It’s been a common theme in this blog that discussions about “Smart Grid” may be a little shortsighted, in that the longer term ramifications of all the energy-related changes are bringing about a Smart Energy Ecosystem, one where utilities and consumers develop new relationships for the production and consumption of power.
Today we’re even more convinced that this is the correct way to view and plan for the future, as Microsoft and Ford have announced a collaborative effort which leverages Microsoft Hohm to enhance the electric vehicle ownership experience. Consumer response to Hohm has been very encouraging to date, and we continue to both improve our product and grow our community. Ford plans to integrate Microsoft Hohm technology into upcoming electric vehicle models, beginning with the Ford Focus Electric in 2011, a next-generation hybrid electric vehicle and a plug-in hybrid electric vehicle in 2012, and another next-generation hybrid electric vehicle in 2013.
As you know, electric vehicles will require consumers to change the way they think about personal transportation and energy use. With Hohm, Ford and Microsoft could help customers avoid unnecessary expenses by providing insight into their energy usage patterns and the ability to determine the optimal time to charge their vehicle – for example, between midnight and 6 a.m. when electricity rates are less expensive.
To see more about this announcement, I’d encourage you to go here.
But what’s neat about this effort is that it follows one week on the heels of DistribuTech, the annual conference that Pennwell organizes for those in the transmission and distribution of electricity. electric vehicles, charging stations, distributed generation and storage were all hot topics for many of the presenters. Most were expressing concern about how they were going to manage it all and get those new grid enablers in place. It wasn’t a question of whether to do it or why they were doing it.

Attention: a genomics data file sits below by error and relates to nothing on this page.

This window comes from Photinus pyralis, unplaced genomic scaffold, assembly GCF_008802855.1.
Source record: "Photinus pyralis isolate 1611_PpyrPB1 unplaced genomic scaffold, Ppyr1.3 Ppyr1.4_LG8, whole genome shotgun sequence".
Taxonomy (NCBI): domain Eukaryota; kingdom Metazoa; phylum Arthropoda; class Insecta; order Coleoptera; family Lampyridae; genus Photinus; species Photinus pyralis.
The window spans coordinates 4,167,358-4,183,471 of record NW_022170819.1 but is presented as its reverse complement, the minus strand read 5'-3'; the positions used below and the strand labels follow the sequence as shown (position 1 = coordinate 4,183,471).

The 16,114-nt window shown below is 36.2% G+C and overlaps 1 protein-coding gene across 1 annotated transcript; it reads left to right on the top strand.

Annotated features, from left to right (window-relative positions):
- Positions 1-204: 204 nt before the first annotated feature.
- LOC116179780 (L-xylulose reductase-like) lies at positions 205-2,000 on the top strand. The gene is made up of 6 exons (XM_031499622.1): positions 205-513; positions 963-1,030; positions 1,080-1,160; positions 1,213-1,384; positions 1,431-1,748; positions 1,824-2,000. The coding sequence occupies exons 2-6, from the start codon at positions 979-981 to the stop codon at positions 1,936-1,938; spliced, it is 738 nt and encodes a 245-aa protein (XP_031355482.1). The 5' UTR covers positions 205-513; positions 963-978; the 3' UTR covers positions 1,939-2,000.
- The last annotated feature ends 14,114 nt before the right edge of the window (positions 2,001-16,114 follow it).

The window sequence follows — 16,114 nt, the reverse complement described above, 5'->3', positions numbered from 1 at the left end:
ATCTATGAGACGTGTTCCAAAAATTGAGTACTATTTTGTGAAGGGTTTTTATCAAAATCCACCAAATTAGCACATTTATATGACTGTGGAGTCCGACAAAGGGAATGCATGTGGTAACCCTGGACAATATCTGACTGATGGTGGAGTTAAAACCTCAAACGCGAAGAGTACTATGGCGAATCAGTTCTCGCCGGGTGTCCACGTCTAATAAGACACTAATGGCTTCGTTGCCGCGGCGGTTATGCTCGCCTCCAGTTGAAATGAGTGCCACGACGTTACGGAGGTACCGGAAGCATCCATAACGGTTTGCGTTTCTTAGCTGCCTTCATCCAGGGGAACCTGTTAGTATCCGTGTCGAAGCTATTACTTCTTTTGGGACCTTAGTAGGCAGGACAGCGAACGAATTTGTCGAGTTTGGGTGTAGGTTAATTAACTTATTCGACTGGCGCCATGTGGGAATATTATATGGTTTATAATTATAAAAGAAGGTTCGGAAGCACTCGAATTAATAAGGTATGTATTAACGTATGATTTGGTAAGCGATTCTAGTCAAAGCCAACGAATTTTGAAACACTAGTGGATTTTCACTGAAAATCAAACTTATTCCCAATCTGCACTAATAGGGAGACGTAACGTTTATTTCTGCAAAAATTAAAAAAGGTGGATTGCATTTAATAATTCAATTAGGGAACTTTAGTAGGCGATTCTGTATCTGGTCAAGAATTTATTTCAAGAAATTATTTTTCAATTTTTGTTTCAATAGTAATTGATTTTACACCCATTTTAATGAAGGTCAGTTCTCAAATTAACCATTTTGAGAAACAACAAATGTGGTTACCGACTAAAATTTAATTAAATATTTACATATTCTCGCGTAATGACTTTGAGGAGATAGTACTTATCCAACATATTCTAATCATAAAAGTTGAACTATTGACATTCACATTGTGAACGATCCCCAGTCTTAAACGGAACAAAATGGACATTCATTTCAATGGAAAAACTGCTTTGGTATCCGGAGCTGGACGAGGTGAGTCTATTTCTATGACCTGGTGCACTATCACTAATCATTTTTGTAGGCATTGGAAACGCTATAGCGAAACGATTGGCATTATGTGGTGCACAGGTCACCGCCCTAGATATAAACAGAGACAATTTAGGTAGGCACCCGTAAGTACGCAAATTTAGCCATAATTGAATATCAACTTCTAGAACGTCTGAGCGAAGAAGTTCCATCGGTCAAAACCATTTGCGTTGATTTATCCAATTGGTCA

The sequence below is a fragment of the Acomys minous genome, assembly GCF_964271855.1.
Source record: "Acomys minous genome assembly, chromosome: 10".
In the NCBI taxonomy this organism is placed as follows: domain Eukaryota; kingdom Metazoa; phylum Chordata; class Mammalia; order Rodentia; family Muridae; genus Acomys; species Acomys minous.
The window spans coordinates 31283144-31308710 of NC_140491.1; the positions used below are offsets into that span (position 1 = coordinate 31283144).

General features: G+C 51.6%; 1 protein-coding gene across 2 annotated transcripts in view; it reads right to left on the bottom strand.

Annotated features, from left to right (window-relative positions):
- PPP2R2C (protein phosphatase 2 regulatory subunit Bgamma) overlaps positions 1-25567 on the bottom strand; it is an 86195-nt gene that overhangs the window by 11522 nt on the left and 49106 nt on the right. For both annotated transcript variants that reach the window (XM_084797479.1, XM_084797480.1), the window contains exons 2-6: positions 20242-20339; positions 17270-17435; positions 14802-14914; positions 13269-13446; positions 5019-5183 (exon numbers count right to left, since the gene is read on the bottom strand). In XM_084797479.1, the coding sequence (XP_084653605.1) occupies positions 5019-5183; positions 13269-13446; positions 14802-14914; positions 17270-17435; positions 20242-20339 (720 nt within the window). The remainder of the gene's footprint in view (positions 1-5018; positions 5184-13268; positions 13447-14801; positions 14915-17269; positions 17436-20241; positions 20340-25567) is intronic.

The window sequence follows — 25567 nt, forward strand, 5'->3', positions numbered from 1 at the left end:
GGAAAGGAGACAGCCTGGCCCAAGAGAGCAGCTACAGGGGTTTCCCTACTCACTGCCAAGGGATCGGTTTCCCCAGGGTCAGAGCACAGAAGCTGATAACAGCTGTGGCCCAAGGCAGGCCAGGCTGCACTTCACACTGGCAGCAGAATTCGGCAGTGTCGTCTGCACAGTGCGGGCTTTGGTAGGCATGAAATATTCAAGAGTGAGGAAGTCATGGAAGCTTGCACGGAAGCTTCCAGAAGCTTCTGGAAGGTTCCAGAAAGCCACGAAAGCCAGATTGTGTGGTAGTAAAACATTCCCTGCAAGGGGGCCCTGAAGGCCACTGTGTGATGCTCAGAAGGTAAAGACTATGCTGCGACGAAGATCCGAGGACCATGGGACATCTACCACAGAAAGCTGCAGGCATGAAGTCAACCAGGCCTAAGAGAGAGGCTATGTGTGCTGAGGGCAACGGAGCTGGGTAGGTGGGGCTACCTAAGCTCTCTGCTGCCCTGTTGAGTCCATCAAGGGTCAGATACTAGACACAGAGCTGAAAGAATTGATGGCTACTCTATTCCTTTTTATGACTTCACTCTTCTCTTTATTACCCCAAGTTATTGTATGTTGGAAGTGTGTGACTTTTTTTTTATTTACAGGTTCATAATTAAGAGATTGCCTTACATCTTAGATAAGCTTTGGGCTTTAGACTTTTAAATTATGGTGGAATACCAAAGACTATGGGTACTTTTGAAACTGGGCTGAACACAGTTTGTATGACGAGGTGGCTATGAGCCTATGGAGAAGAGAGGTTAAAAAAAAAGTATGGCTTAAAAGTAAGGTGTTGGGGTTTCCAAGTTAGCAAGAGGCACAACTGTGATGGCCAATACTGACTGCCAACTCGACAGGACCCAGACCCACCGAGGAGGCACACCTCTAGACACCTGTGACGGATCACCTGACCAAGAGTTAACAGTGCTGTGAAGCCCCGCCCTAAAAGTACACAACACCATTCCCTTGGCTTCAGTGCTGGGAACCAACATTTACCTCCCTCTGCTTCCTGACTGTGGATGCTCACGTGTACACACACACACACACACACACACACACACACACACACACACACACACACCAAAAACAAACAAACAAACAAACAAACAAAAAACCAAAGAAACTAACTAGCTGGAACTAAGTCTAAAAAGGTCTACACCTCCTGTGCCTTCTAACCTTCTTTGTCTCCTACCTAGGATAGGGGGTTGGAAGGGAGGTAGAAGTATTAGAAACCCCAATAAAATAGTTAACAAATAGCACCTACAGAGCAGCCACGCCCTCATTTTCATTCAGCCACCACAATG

Microsoft finds itself in an interesting position here. Not only are we and our partners able to help utilities implement the business transformations needed to accommodate the coming smart energy ecosystem, but we are also able to help energy customers better understand their part in the equation as energy consumers. The importance of our Microsoft Hohm software becomes a key component in allowing customers access to their online energy accounts, to identify their usage patterns and the best recharge times for their vehicles, to save money and energy. While it’s not part of this announcement or the agreement with Ford, the next opportunity will be for those customers to store electricity produced by utilities – or their own wind turbines! – store them in their electric vehicles, and sell the electricity back to utilities during peaking events. Announcements like today’s indicate we’re probably closer to that time than we even know!
Anyway, I encourage interested readers to learn more about the Ford-Microsoft collaboration and then to let their imaginations run wild, like roaring down a highway in an electric Ford Mustang. “Someday” is sooner than you might have thought. – Jon C. Arnold